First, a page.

January 17, 2019 - Health Tip: Understanding a Heart Murmur
January 17, 2019 - Gut protein mutations shield against spikes in glucose
January 17, 2019 - Engineered immune cells target broad range of pediatric solid tumors in mice | News Center
January 17, 2019 - Study provides comprehensive description of associations between mental disorders
January 17, 2019 - Study finds link between high pesticide exposure and poor sense of smell among farmers
January 17, 2019 - Many cancer patients have undiagnosed hepatitis
January 17, 2019 - New study finds only 13% of outpatient antibiotic prescriptions to be appropriate
January 17, 2019 - Stem cell-based approach to diabetes offers hope for treatment
January 17, 2019 - New project receives €8.65 million from EU and Canada to ease genomic, health data sharing
January 17, 2019 - Improvements in pharmacological study to fight cognitive impairment in schizophrenia
January 17, 2019 - Study looks at trends over time in oral antibiotic prescribing by dermatologists
January 17, 2019 - Most substance use disorder treatment facilities do not offer medication treatment
January 17, 2019 - Multiple sclerosis could benefit from stem cell therapy
January 17, 2019 - Researchers manipulate T cells to improve transplant success
January 17, 2019 - Put away your rulers and reach for your phone
January 17, 2019 - Mindfulness linked with fewer menopausal symptoms
January 17, 2019 - Integrated care to women with PMADs offered at several levels
January 17, 2019 - Researchers identify MANF as a rejuvenating factor in parabiosis
January 17, 2019 - Truncal mutations study suggests new direction in origins of cancer
January 17, 2019 - Beckman Coulter launches new ClearLLab 10C System for clinical flow cytometry lab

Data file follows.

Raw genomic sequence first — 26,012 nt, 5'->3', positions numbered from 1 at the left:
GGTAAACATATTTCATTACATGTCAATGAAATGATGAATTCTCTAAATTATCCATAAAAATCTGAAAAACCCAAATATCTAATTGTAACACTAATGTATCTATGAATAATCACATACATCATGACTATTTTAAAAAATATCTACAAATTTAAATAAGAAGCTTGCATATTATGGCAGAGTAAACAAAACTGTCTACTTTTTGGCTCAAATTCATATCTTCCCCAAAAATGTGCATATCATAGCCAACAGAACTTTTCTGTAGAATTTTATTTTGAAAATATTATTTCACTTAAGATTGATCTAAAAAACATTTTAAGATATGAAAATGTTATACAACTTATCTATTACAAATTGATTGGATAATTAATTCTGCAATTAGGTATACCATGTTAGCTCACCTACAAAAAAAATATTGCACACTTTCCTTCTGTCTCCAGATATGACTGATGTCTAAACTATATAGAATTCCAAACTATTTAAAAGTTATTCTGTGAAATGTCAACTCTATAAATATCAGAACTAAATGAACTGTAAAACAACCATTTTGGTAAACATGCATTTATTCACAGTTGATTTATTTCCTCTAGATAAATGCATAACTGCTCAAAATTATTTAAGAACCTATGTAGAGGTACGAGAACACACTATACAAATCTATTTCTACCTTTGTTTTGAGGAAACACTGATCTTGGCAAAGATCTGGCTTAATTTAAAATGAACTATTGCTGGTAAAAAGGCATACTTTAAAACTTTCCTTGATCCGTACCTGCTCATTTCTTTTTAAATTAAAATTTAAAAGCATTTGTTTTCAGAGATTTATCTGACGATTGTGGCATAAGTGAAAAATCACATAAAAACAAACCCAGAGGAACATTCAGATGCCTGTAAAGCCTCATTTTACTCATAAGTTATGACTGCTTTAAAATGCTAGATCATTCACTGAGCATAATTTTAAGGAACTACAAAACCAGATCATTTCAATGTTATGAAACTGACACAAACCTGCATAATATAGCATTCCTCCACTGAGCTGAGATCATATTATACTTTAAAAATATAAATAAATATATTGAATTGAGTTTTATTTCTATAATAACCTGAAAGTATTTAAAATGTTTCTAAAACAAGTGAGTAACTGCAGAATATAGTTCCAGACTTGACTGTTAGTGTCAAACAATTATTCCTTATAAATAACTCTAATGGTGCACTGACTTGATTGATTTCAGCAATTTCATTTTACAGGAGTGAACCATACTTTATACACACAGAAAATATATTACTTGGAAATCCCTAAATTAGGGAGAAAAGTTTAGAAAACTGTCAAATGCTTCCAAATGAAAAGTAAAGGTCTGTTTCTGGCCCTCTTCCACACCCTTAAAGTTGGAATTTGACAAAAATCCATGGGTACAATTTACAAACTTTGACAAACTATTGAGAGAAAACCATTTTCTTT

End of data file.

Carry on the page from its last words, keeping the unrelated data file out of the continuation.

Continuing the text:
January 17, 2019 - Effects of linoleic acid on the body are largely dependent on genes, shows study
January 17, 2019 - Pre-injury exercise reduces damage to both muscles and nerves, study finds
January 17, 2019 - Minimizing Antibody Size to Maximize Research Potential
January 17, 2019 - Research finds large genome in tiny forest defoliator
January 17, 2019 - Technology helps reduce the yearning for unhealthy food
January 17, 2019 - Imec develops prototype cardiovascular device
January 17, 2019 - New Drug Application for Insomnia Disorder Treatment Lemborexant Submitted in the United States
January 17, 2019 - What you should know about teeth whitening
January 17, 2019 - Why Older Adults Should Eat More Protein (And Not Overdo Protein Shakes)
January 17, 2019 - Colorectal cancer mortality rates predicted to increase globally
January 17, 2019 - Scientists discover mutational signatures of tumor hypoxia
January 17, 2019 - New evidence shows how fever alters immune cells
January 17, 2019 - Researchers find new class of blood pressure-regulating peptides in vampire bat venom
January 17, 2019 - Promega to exhibit new Maxwell RSC48 platform at 2019 Festival of Genomics
January 17, 2019 - Study pinpoints immune cells that could be key to tackling hypertension
Marital Status Tied to Outcomes in CVD Patients

Marital Status Tied to Outcomes in CVD Patients

image_pdfDownload PDFimage_print

Action Points

  • Heart disease patients who are unmarried may have a higher risk of mortality than their married counterparts.
  • Similar increases in cardiovascular death or MI were found for patients who were divorced or separated, widowed, or never married compared with married patients.

Heart disease patients who are unmarried may have a higher risk of mortality than their married counterparts, according to a study of more than 6,000 patients undergoing cardiac catheterization for coronary artery disease (CAD).

Compared with patients who were married, those who were unmarried had a higher risk of all-cause mortality (hazard ratio 1.24, 95% CI 1.06 to 1.47, cardiovascular death (HR 1.45, 95% CI 1.18 to 1.78), and cardiovascular death or myocardial infarction (HR 1.52, 95% CI 1.27 to 1.83), reported Arshed Quyyumi, MD, of Emory University in Atlanta, and colleagues.